Please use this identifier to cite or link to this item: http://hdl.handle.net/1893/30915
Appears in Collections:Faculty of Health Sciences and Sport Journal Articles
Peer Review Status: Refereed
Title: Adolescents' reactions to adverts for fast-food and confectionery brands that are high in fat, salt, and/or sugar (HFSS), and possible implications for future research and regulation: Findings from a cross-sectional survey of 11-19 year olds in the United Kingdom
Author(s): Critchlow, Nathan
Newberry Le Vay, Jessica
MacKintosh, Anne Marie
Hooper, Lucie
Thomas, Christopher
Vohra, Jyotsna
Contact Email: nathan.critchlow@stir.ac.uk
Keywords: Marketing
Advertising
HFSS
Junk food
Reactions
Obesity
Overweight
Adolescents
Food policy
Regulation
Issue Date: Mar-2020
Citation: Critchlow N, Newberry Le Vay J, MacKintosh AM, Hooper L, Thomas C & Vohra J (2020) Adolescents' reactions to adverts for fast-food and confectionery brands that are high in fat, salt, and/or sugar (HFSS), and possible implications for future research and regulation: Findings from a cross-sectional survey of 11-19 year olds in the United Kingdom. International Journal of Environmental Research and Public Health, 17 (5), Art. No.: 1689. https://doi.org/10.3390/ijerph17051689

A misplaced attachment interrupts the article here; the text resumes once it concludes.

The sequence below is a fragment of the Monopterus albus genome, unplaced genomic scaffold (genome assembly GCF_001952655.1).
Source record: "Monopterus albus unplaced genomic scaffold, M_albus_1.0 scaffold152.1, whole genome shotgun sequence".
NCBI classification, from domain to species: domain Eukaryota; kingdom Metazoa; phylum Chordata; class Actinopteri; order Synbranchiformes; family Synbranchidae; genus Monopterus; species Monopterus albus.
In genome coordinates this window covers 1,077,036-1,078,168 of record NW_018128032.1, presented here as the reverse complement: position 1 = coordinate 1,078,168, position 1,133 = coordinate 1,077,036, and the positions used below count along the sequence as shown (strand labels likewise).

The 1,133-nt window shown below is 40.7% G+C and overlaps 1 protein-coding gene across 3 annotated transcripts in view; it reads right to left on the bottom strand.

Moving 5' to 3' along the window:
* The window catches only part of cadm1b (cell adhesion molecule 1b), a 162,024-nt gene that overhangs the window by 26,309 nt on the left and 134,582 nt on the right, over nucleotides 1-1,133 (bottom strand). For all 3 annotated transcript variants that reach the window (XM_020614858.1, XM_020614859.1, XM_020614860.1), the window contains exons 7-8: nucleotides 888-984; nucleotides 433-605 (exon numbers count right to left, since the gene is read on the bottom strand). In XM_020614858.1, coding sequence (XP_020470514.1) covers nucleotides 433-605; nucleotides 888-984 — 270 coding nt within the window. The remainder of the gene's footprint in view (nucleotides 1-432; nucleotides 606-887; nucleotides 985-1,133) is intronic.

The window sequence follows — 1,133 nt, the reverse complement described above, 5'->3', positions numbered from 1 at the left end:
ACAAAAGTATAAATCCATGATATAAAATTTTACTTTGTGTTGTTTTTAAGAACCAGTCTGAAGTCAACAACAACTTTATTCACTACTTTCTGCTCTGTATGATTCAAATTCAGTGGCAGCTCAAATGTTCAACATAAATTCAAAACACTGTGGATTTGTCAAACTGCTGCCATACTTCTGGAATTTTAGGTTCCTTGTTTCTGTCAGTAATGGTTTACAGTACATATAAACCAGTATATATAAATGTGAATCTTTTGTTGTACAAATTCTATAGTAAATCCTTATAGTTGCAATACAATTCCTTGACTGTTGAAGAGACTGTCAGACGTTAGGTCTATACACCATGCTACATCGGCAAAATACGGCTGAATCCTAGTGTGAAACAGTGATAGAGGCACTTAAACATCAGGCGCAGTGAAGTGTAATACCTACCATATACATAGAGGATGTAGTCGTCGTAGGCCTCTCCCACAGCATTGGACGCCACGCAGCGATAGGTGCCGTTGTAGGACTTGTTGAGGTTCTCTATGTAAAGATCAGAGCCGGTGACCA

Abstract: The influence that marketing for foods high in fat, salt, and/or sugar (HFSS) has on adolescents extends beyond a dose-response relationship between exposure and consumption. It is also important to explore how marketing shapes or reinforces product/brand attitudes, and whether this varies by demography and Body Mass Index (BMI). To examine this, a cross-sectional survey was conducted with 11–19 year olds in the United Kingdom (n = 3348). Participants watched 30 s video adverts for a fast-food and confectionery brand. For each advert, participants reported reactions on eight measures (e.g., 1 = Makes [product] seem unpopular choice–5 = Makes [product] seem popular choice), which were binary coded based on whether a positive reaction was reported (Yes/No). At least half of adolescents had positive reactions to both adverts for 5/8 measures. Positive reactions had associations with age, gender and, to a lesser extent, BMI. For example, 11–15 year olds were more likely than 16–19 year olds to report appeal to their age group for the fast-food (OR = 1.33, 95% CI: 1.13–1.58) and confectionery advert (OR = 1.79, 95% CI: 1.51–2.11). If these reactions are typical of other HFSS products, future research and regulatory change should examine whether additional controls on the content of HFSS marketing, for example mandated health or nutritional information and revised definitions of youth appeal, offer additional protection to young people.
DOI Link: 10.3390/ijerph17051689
Rights: This is an open access article distributed under the Creative Commons Attribution License (https://creativecommons.org/licenses/by/4.0/) which permits unrestricted use, distribution, and reproduction in any medium, provided the original work is properly cited
Licence URL(s): http://creativecommons.org/licenses/by/4.0/

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